Language Development In Multicultural Education

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Language development happens both inside the classroom (as part of a formal establishment, school or institute) and outside it. The classroom is generally considered a formal setting, and most other environments informal, with respect to language learning. “In environments where informal language development is adequate, it is possible to regard the formal classroom as supplemental, complementary, facilitating and consolidating”(Van Lier, 1988: 20). For second-language development in such environments the informal settings can be regarded as primary and the formal classroom as ancillary. The L2 lesson then becomes a language arts lesson, focusing on special language skills and cognitive/academic growth, much in the same way …show more content…

Questions of abandoning or maintaining one’s home language affects education policy in all immigrant receiving nations. Because of the consequences of colonisation, migration, nation-formation, traditions of exogamy, and modernisation, some degree of bilingualism is typical of most people in the world.” Today the most advanced nations realise that they can no longer be ignorant of the languages and cultures of other people on this planet. This is why bilingual-multicultural education was initiated. It was believed that this approach will build closer ties between the students’ community, their language background, and the educational plan of the school. The students will develop pride in themselves and their heritage.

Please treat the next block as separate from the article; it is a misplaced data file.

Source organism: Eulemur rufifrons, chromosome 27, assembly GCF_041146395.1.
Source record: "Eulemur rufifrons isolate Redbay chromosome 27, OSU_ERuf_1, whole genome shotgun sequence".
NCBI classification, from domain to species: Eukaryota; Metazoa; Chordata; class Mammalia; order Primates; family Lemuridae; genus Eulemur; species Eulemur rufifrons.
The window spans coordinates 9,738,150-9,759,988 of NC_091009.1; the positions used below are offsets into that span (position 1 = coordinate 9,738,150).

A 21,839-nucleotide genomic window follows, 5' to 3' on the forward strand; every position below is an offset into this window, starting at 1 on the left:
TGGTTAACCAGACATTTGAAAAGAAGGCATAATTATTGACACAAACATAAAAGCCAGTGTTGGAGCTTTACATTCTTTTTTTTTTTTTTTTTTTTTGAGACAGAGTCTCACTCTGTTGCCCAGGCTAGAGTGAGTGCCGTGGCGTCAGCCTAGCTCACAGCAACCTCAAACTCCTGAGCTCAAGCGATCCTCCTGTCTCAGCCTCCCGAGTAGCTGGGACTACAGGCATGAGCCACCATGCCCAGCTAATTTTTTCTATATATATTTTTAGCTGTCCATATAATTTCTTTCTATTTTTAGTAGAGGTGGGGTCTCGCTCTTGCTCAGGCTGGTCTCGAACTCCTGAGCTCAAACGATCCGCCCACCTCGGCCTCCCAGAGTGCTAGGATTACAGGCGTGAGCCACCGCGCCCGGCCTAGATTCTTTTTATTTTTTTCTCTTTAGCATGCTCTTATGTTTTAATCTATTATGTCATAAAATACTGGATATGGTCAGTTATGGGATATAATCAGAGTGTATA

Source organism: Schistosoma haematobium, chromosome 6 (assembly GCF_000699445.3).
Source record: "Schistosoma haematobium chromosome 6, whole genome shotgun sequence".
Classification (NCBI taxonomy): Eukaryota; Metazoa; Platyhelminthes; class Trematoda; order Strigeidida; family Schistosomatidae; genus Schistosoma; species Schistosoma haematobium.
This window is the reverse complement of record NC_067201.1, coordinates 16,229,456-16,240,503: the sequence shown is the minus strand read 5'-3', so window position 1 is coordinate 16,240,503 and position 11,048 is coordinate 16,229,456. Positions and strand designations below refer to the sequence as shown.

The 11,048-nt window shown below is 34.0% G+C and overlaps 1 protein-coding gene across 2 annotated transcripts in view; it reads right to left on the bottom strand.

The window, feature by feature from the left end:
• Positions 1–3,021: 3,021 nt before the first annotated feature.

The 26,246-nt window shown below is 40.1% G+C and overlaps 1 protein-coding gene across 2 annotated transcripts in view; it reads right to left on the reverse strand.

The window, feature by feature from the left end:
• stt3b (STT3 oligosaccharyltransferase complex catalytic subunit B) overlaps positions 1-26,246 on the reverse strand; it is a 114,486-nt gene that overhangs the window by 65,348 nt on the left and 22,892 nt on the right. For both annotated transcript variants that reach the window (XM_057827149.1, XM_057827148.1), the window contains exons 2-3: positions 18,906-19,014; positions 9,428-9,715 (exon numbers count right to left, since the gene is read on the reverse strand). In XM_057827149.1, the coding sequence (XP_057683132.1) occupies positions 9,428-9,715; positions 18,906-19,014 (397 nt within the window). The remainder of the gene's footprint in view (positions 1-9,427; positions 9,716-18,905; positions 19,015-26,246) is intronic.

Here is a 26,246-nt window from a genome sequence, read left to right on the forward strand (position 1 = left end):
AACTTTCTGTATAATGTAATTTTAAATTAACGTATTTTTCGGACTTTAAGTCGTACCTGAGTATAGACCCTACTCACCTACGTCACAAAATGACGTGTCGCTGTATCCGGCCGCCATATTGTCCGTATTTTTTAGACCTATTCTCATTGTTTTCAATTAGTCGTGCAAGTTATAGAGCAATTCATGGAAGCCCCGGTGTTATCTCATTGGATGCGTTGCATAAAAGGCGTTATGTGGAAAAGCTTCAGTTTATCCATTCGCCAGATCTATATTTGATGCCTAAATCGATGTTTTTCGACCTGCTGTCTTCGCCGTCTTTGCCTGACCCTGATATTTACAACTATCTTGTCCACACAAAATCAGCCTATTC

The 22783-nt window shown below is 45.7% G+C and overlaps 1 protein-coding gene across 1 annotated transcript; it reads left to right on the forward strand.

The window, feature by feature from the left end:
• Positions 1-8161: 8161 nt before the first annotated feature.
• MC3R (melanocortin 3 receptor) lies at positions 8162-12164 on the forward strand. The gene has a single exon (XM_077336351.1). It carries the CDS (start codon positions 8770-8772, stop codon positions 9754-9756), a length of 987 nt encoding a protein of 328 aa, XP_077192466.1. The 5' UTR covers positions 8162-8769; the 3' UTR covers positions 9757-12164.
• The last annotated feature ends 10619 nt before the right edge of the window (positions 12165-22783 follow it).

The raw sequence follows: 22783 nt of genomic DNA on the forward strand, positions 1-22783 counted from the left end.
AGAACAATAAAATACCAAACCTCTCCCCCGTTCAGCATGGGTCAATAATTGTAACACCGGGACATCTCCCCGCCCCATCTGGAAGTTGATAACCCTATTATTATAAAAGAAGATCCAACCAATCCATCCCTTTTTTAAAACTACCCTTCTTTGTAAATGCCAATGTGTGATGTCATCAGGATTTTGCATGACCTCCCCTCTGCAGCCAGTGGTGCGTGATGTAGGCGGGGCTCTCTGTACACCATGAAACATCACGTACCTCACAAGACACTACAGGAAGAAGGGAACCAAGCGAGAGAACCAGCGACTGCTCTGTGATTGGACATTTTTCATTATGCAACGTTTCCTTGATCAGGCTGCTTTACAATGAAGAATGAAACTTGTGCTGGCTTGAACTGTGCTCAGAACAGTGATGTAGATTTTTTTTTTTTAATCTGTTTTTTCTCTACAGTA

Thus, the psychological and cognitive aspects involved in learning of two or more languages in an educational setting, the challenges of linguistic planning and the translation of information across languages is what we shall discuss elaborately in subsequent sections. I shall attempt to provide on the one hand an overview of L1 learning, and on the other hand some ways in which this relates to L2 learning in a …show more content…

The worries articulated by parents and educators relate to the children’s ability to differentiate the linguistic system, the possibility of significant delay in the rate of acquisition, and possible deviations from developmental paths observed in monolingual acquisition.
Volterra and Taeschner (1978) proposed a three stage model of bilingual language development. They argued that initially the child is unable to distinguish two different systems .According to this model a child begins with a single linguistic system, which is gradually separated into two.
• In the first stage of the model, the child’s system consists of a single lexical system which includes words from both languages .This entails the idea that the child has only a single word for any lexical item or concept.
• In the second stage of the model, the child separates the two lexicons, but maintains a single set of syntactic rules for both

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